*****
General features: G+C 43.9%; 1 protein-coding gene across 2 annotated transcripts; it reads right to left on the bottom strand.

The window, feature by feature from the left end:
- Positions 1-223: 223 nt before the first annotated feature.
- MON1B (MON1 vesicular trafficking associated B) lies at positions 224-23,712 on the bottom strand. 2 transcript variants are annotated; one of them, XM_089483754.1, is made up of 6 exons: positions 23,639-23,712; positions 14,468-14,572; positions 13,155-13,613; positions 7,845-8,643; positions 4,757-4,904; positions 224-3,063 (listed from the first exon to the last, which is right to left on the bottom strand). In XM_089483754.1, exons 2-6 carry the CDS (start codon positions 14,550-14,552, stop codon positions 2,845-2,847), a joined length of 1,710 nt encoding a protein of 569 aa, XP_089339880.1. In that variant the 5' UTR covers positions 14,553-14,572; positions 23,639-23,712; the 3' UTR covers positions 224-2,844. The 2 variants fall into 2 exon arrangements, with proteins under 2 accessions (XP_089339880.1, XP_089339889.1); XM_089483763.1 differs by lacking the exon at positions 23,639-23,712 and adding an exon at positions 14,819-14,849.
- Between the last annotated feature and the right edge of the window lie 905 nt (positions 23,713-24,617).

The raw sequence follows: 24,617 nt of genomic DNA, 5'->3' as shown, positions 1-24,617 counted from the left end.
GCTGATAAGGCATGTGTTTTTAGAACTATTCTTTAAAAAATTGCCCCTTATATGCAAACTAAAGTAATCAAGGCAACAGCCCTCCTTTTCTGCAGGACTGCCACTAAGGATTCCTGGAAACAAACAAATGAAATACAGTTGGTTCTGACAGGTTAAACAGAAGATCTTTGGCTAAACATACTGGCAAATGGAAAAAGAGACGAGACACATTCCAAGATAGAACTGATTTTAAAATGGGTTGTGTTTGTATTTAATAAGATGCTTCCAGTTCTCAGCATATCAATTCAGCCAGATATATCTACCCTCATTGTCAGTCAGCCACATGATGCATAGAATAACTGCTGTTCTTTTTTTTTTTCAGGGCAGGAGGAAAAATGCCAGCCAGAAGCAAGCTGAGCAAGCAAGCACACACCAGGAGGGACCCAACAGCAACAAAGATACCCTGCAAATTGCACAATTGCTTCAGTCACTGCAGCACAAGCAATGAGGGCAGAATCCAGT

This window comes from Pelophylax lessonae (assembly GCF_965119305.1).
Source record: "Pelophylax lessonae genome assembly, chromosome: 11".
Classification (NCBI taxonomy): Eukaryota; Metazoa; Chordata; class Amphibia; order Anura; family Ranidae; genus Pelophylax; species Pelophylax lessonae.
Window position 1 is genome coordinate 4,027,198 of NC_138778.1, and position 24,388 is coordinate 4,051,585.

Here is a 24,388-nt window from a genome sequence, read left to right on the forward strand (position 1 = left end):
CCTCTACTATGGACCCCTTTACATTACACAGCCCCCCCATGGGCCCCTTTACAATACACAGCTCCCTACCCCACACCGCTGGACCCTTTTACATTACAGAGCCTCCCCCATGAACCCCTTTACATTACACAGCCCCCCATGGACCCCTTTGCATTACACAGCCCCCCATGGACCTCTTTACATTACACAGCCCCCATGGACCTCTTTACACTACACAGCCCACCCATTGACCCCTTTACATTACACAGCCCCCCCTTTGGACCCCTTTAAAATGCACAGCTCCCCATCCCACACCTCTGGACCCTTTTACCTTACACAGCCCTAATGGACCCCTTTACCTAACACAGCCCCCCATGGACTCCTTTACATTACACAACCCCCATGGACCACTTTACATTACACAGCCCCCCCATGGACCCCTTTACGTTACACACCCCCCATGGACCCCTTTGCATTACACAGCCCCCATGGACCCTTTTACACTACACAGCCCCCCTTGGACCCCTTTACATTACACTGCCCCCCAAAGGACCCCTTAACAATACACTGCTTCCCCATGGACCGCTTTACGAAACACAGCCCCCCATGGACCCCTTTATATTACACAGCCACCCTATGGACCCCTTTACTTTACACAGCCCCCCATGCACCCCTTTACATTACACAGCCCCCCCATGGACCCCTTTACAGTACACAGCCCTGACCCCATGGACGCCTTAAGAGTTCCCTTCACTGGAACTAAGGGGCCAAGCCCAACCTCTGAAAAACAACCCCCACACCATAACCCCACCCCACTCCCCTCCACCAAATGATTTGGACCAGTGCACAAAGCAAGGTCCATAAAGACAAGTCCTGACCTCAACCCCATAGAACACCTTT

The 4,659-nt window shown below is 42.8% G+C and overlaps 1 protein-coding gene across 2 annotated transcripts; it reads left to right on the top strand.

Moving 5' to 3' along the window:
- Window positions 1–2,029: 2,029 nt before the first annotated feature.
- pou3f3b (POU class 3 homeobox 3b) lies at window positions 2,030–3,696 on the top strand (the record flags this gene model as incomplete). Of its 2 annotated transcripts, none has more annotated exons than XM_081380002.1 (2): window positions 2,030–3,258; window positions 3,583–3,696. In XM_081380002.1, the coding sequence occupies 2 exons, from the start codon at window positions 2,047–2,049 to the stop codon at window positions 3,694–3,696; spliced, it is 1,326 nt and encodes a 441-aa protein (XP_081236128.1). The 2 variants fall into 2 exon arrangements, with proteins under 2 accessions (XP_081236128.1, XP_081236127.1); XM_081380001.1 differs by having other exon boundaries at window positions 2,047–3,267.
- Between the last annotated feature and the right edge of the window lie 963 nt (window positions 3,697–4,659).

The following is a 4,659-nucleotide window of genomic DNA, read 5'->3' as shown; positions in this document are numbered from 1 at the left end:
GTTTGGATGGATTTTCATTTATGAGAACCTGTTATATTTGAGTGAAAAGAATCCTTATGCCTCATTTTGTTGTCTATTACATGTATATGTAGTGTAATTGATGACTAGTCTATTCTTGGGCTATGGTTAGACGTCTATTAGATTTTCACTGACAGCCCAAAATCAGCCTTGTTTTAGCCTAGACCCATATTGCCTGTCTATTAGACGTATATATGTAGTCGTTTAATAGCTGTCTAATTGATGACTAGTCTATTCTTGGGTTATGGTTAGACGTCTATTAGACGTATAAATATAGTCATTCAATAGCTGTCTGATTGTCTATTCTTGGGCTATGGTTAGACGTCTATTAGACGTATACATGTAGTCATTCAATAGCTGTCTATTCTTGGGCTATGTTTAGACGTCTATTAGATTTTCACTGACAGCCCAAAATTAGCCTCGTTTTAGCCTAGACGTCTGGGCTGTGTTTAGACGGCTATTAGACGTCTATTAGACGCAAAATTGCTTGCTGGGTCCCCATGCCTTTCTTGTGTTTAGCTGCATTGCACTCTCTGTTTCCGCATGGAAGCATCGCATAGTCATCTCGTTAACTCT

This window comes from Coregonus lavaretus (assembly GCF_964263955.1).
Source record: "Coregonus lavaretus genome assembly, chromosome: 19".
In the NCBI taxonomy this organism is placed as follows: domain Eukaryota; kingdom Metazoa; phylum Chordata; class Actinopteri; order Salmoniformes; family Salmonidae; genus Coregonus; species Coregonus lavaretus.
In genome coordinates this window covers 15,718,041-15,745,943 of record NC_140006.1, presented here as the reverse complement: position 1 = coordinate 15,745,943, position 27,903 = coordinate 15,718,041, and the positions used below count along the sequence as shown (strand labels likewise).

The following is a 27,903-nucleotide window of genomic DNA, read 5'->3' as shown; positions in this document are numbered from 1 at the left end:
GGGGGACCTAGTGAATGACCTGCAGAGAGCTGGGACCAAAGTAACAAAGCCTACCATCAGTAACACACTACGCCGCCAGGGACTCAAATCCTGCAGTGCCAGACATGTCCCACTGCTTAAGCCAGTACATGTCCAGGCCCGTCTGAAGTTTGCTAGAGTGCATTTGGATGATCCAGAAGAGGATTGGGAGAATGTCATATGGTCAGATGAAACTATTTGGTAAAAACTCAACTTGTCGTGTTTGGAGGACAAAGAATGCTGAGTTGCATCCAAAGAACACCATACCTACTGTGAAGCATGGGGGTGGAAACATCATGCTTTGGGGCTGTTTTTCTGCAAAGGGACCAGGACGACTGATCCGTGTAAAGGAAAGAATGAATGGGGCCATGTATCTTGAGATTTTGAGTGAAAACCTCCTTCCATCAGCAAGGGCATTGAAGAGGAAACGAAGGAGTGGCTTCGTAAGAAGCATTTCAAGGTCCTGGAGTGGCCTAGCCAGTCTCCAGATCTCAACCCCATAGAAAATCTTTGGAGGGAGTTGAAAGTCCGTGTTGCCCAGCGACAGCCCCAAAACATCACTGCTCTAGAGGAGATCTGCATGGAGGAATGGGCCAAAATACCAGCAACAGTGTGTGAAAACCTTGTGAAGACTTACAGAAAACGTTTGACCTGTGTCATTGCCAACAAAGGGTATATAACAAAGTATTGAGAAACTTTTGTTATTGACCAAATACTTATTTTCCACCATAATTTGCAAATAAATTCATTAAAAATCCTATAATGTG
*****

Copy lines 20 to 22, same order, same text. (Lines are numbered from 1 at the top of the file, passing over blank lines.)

GTTTGGATGGATTTTCATTTATGAGAACCTGTTATATTTGAGTGAAAAGAATCCTTATGCCTCATTTTGTTGTCTATTACATGTATATGTAGTGTAATTGATGACTAGTCTATTCTTGGGCTATGGTTAGACGTCTATTAGATTTTCACTGACAGCCCAAAATCAGCCTTGTTTTAGCCTAGACCCATATTGCCTGTCTATTAGACGTATATATGTAGTCGTTTAATAGCTGTCTAATTGATGACTAGTCTATTCTTGGGTTATGGTTAGACGTCTATTAGACGTATAAATATAGTCATTCAATAGCTGTCTGATTGTCTATTCTTGGGCTATGGTTAGACGTCTATTAGACGTATACATGTAGTCATTCAATAGCTGTCTATTCTTGGGCTATGTTTAGACGTCTATTAGATTTTCACTGACAGCCCAAAATTAGCCTCGTTTTAGCCTAGACGTCTGGGCTGTGTTTAGACGGCTATTAGACGTCTATTAGACGCAAAATTGCTTGCTGGGTCCCCATGCCTTTCTTGTGTTTAGCTGCATTGCACTCTCTGTTTCCGCATGGAAGCATCGCATAGTCATCTCGTTAACTCT

This window comes from Coregonus lavaretus (assembly GCF_964263955.1).
Source record: "Coregonus lavaretus genome assembly, chromosome: 19".